Retail Week Knowledge Bank’s recent Sainsbury’s profile update highlights this issue for a business that has arguably been buying sales growth and market share at the expense of fully restoring operating margins
Sainsbury’s has recently posted greatly reduced like-for-like growth.
For the wholly UK-focused grocer, this raises questions about its medium-term ability to achieve its improved operating profit and margin goals.
Retail Week Knowledge Bank’s recent Sainsbury’s profile update highlights this issue for a business that has arguably been buying sales growth and market share at the expense of fully restoring operating margins. Currently somewhat improved at 3.4%, they lag behind those of Tesco and Morrisons, at 6.1% and 5.9% respectively. Now, just as it seems Sainsbury’s was getting there on profitability, measures in the Budget may undermine its best laid plans.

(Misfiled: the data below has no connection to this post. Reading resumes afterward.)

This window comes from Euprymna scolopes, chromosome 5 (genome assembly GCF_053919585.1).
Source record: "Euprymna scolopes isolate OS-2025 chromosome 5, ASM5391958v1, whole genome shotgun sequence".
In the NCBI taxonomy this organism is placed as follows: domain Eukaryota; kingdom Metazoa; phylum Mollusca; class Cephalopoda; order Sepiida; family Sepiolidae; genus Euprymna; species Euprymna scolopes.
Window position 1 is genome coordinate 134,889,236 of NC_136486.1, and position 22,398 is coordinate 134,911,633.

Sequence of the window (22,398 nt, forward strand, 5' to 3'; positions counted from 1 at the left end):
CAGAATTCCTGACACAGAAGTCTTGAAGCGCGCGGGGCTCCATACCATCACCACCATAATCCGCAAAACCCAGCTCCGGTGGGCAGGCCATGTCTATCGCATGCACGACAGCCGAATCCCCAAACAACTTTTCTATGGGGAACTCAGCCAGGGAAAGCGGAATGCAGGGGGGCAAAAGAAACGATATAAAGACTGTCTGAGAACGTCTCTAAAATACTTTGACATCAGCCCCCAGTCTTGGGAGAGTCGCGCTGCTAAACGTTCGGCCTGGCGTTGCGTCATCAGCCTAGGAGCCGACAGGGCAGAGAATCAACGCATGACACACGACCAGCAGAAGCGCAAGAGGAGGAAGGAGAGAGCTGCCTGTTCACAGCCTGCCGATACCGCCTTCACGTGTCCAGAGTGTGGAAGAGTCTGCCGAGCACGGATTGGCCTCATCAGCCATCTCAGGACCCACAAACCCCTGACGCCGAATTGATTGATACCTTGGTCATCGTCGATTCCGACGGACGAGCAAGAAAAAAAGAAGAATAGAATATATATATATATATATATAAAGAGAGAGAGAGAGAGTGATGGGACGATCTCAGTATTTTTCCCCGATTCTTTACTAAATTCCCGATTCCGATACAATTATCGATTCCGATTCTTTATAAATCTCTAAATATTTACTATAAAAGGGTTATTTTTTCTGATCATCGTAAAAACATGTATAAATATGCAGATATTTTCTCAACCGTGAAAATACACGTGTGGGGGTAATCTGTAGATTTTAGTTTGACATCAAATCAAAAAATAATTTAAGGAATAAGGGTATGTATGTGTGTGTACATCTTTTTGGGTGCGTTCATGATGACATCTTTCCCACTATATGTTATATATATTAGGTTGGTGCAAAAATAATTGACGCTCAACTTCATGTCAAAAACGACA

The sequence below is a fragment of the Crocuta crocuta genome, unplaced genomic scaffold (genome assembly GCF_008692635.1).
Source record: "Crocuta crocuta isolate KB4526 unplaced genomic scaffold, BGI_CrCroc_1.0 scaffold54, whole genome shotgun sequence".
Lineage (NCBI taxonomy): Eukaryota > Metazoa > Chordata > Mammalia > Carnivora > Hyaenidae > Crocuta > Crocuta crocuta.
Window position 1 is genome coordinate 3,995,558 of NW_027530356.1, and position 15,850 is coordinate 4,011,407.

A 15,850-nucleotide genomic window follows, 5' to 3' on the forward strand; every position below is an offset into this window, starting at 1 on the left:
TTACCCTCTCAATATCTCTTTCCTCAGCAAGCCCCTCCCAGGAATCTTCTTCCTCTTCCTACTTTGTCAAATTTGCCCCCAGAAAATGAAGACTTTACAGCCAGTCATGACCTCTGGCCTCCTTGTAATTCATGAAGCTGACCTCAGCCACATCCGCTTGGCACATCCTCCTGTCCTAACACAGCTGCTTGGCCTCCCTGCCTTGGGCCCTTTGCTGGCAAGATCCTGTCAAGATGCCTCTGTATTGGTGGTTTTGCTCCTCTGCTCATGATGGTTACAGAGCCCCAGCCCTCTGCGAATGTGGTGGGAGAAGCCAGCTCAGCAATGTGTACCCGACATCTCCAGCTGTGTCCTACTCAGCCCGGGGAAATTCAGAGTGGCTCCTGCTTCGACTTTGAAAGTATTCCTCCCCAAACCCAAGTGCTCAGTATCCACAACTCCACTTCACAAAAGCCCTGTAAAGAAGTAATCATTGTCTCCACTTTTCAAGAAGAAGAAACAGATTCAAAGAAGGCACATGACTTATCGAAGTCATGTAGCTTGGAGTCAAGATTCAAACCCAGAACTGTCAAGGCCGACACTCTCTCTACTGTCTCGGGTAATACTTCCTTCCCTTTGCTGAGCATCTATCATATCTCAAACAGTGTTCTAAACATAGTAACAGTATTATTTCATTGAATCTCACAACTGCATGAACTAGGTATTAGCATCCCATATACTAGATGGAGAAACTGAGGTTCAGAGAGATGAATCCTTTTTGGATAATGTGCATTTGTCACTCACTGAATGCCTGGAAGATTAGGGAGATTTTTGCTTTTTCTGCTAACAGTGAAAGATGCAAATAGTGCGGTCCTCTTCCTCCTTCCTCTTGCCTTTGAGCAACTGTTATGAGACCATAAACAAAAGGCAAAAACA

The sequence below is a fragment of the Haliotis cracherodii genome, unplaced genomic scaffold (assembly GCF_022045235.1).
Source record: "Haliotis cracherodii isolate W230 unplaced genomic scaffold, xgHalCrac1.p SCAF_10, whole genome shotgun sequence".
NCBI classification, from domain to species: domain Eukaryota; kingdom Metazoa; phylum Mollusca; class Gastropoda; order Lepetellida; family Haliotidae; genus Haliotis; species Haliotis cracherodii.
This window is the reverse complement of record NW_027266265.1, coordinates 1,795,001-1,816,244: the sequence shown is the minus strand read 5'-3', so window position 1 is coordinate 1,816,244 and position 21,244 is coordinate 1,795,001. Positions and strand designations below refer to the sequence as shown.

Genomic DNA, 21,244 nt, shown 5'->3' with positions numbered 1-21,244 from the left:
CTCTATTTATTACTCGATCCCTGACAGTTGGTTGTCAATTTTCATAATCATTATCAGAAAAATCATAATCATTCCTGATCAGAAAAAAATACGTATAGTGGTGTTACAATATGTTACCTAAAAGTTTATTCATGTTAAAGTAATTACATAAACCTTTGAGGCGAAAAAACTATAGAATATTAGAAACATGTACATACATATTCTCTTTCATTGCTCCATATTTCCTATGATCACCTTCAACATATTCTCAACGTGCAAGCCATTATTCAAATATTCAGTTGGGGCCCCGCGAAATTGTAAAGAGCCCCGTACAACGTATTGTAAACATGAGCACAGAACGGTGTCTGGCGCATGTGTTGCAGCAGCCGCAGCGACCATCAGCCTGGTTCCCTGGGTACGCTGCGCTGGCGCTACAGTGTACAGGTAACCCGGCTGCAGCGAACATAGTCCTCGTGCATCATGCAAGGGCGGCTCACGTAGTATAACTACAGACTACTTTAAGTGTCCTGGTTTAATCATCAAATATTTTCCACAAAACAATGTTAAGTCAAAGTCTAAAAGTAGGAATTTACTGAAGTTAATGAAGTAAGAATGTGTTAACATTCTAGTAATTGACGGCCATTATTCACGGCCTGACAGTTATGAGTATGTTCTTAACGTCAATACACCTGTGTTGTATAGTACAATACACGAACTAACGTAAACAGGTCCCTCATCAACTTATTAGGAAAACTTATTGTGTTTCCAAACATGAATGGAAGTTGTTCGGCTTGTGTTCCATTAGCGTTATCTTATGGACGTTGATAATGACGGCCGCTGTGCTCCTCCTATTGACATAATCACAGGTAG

Aside from the expensive regional rebalancing of its store network by building better representation in the north and west, much may turn out to be dependent on more profitable non-food sales growth. This is growing three times faster than grocery sales and going forward non-food accounts for 40% of new supermarket sales space and 25% of sales growth. Capital expenditure, including a pipeline of 70 supermarket extensions to accommodate more non-food, is increasing by about 20% this year to £1.1bn.
Not only will non-food be hardest hit by the VAT rise but there is also an element of playing catch up here - Tesco and Asda are well ahead of Sainsbury’s. Also, will this non-food push be fully accepted by Sainsbury’s typical Middle England customers, who are more likely to shop for non-food at John Lewis and Marks & Spencer?
Management restructuring is now giving former chief financial officer Darren Shapland, new director of development, a remit to investigate a possible return to the international scene. He will doubtless use his well-honed forensic accounting abilities to decide on the profit impact of the prospective equations.